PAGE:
Generally, the lower level (excluding new hires who have only been around for 6 months), will see less of a hit. Banks view junior employees (anything below Vice President) as fixed costs so they typically don’t take a big hit. As a reminder we’re attempting to build a picture across the Street which includes everything from bulge brackets, elite boutiques and middle market firms (excluding the extremely tiny shops that have minimal deal flow).
Reminder of Wall Street Being Poker: If you look at the numbers, you’ll see that the real money is made at the Vice President (more likely Director) and beyond level. This is because Wall Street is no different than playing in the World Series of Poker. We’ve said this before but it needs repeating. No one is going to get rich working as an associate and you’re only making money at the revenue generating role and more specifically once you close a few deals (Directors typically have brought in some money). In addition, once you reach Director level or even Vice President you’ll quickly realize starting your own company will make you more money than working for someone else (hint, hint, hint, never put all your eggs into Wall Street).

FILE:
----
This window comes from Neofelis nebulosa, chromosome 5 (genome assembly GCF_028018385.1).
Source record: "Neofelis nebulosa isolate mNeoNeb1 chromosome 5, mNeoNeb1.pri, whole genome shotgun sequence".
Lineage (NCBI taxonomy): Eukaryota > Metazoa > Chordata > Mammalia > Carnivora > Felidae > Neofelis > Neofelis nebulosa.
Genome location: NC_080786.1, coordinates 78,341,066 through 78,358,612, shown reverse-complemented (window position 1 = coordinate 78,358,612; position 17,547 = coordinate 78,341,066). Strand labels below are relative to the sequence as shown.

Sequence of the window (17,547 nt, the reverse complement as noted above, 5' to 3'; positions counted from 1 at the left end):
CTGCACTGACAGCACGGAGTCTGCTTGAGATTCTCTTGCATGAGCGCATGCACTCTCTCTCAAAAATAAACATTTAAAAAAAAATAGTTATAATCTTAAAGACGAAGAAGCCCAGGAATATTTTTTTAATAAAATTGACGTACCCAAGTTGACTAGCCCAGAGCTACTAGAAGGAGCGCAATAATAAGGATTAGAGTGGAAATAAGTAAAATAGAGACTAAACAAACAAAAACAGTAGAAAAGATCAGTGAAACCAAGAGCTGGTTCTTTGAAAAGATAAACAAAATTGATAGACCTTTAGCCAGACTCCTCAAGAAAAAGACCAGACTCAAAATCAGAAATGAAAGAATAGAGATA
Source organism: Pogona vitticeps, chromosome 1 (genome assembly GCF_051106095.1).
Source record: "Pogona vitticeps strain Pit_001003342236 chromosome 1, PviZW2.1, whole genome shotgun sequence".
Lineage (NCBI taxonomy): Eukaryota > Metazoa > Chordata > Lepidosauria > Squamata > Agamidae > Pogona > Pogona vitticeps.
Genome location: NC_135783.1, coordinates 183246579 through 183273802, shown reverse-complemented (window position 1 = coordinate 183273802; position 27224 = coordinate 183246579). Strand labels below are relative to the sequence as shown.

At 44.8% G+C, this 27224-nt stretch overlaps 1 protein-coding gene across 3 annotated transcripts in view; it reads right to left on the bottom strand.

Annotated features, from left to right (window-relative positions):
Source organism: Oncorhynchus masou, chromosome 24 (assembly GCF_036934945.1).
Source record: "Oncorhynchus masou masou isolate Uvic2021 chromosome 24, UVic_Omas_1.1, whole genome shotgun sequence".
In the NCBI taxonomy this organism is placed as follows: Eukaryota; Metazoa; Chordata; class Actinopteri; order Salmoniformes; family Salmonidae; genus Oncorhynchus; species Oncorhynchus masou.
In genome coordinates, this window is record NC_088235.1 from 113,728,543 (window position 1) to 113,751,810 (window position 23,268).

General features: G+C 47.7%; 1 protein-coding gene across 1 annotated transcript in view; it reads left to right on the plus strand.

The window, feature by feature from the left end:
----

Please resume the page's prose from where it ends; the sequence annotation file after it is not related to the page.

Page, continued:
If ~$300K seems like a lot of money, look at the real math. If you live in a major city like NYC, then you can roughly assume you get ~$65K per $100K gross made. This means you’re getting $16.25K per month. Rent alone is going to run around $5K if you’re living in a good part of town and the rest of your living expenses will usually approach $4K a month or $9K in spending per month… Saving $80-100K a year isn’t going to get you anywhere soon. Once you hit $500K or so, then you’ll see an inflection as a single person because you can put away $200K+ and not see much of an impact to your life style.